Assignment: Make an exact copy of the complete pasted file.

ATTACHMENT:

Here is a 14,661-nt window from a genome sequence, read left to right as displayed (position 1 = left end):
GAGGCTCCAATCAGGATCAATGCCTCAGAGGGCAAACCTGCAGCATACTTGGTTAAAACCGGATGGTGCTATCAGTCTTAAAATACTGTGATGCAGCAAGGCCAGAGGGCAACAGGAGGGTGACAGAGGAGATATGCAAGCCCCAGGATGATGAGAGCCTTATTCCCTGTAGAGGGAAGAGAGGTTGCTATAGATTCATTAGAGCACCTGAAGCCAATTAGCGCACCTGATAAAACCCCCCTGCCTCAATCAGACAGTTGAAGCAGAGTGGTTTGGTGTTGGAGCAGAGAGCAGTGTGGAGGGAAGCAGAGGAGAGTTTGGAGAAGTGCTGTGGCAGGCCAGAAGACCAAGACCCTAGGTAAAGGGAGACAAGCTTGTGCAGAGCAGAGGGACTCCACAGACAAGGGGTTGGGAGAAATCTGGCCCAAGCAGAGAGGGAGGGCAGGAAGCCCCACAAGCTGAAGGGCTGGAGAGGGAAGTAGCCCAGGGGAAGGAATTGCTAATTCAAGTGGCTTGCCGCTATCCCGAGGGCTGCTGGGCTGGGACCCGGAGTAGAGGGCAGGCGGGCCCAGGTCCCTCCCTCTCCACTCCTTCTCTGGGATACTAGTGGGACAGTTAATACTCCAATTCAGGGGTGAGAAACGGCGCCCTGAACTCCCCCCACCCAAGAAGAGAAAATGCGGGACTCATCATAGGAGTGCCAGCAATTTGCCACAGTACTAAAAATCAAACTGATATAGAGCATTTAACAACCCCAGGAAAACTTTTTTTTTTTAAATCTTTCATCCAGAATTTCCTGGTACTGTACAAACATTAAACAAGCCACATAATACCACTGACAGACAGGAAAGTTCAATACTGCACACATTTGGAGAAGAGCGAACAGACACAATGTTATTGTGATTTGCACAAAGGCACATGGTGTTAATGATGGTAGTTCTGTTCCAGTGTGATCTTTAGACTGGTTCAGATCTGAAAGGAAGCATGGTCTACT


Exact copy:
Here is a 14,661-nt window from a genome sequence, read left to right as displayed (position 1 = left end):
GAGGCTCCAATCAGGATCAATGCCTCAGAGGGCAAACCTGCAGCATACTTGGTTAAAACCGGATGGTGCTATCAGTCTTAAAATACTGTGATGCAGCAAGGCCAGAGGGCAACAGGAGGGTGACAGAGGAGATATGCAAGCCCCAGGATGATGAGAGCCTTATTCCCTGTAGAGGGAAGAGAGGTTGCTATAGATTCATTAGAGCACCTGAAGCCAATTAGCGCACCTGATAAAACCCCCCTGCCTCAATCAGACAGTTGAAGCAGAGTGGTTTGGTGTTGGAGCAGAGAGCAGTGTGGAGGGAAGCAGAGGAGAGTTTGGAGAAGTGCTGTGGCAGGCCAGAAGACCAAGACCCTAGGTAAAGGGAGACAAGCTTGTGCAGAGCAGAGGGACTCCACAGACAAGGGGTTGGGAGAAATCTGGCCCAAGCAGAGAGGGAGGGCAGGAAGCCCCACAAGCTGAAGGGCTGGAGAGGGAAGTAGCCCAGGGGAAGGAATTGCTAATTCAAGTGGCTTGCCGCTATCCCGAGGGCTGCTGGGCTGGGACCCGGAGTAGAGGGCAGGCGGGCCCAGGTCCCTCCCTCTCCACTCCTTCTCTGGGATACTAGTGGGACAGTTAATACTCCAATTCAGGGGTGAGAAACGGCGCCCTGAACTCCCCCCACCCAAGAAGAGAAAATGCGGGACTCATCATAGGAGTGCCAGCAATTTGCCACAGTACTAAAAATCAAACTGATATAGAGCATTTAACAACCCCAGGAAAACTTTTTTTTTTTAAATCTTTCATCCAGAATTTCCTGGTACTGTACAAACATTAAACAAGCCACATAATACCACTGACAGACAGGAAAGTTCAATACTGCACACATTTGGAGAAGAGCGAACAGACACAATGTTATTGTGATTTGCACAAAGGCACATGGTGTTAATGATGGTAGTTCTGTTCCAGTGTGATCTTTAGACTGGTTCAGATCTGAAAGGAAGCATGGTCTACT